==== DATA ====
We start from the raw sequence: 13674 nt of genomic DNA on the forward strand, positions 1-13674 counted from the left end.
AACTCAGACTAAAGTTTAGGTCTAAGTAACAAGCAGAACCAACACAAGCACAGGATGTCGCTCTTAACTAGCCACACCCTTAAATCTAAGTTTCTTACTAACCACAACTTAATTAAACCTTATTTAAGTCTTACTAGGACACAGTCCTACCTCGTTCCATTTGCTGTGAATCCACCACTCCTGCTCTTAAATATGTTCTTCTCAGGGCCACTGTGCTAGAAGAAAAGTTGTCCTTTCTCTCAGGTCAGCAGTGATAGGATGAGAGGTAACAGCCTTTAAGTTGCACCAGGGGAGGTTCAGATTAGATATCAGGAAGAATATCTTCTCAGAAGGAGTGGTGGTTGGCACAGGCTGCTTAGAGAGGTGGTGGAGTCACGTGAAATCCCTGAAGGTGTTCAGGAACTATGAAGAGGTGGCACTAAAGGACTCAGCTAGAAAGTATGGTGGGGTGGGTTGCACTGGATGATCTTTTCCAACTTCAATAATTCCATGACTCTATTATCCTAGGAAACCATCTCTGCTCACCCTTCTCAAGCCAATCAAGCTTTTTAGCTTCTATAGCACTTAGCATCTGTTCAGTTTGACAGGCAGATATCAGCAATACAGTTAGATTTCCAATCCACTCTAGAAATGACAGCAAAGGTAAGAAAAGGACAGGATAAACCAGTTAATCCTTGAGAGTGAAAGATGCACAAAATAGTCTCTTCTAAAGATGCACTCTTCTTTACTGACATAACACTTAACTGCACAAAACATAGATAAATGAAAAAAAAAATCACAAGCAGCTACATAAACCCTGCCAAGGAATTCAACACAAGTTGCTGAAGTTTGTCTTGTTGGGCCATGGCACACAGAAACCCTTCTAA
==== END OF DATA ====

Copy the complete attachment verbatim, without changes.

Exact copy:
We start from the raw sequence: 13674 nt of genomic DNA on the forward strand, positions 1-13674 counted from the left end.
AACTCAGACTAAAGTTTAGGTCTAAGTAACAAGCAGAACCAACACAAGCACAGGATGTCGCTCTTAACTAGCCACACCCTTAAATCTAAGTTTCTTACTAACCACAACTTAATTAAACCTTATTTAAGTCTTACTAGGACACAGTCCTACCTCGTTCCATTTGCTGTGAATCCACCACTCCTGCTCTTAAATATGTTCTTCTCAGGGCCACTGTGCTAGAAGAAAAGTTGTCCTTTCTCTCAGGTCAGCAGTGATAGGATGAGAGGTAACAGCCTTTAAGTTGCACCAGGGGAGGTTCAGATTAGATATCAGGAAGAATATCTTCTCAGAAGGAGTGGTGGTTGGCACAGGCTGCTTAGAGAGGTGGTGGAGTCACGTGAAATCCCTGAAGGTGTTCAGGAACTATGAAGAGGTGGCACTAAAGGACTCAGCTAGAAAGTATGGTGGGGTGGGTTGCACTGGATGATCTTTTCCAACTTCAATAATTCCATGACTCTATTATCCTAGGAAACCATCTCTGCTCACCCTTCTCAAGCCAATCAAGCTTTTTAGCTTCTATAGCACTTAGCATCTGTTCAGTTTGACAGGCAGATATCAGCAATACAGTTAGATTTCCAATCCACTCTAGAAATGACAGCAAAGGTAAGAAAAGGACAGGATAAACCAGTTAATCCTTGAGAGTGAAAGATGCACAAAATAGTCTCTTCTAAAGATGCACTCTTCTTTACTGACATAACACTTAACTGCACAAAACATAGATAAATGAAAAAAAAAATCACAAGCAGCTACATAAACCCTGCCAAGGAATTCAACACAAGTTGCTGAAGTTTGTCTTGTTGGGCCATGGCACACAGAAACCCTTCTAA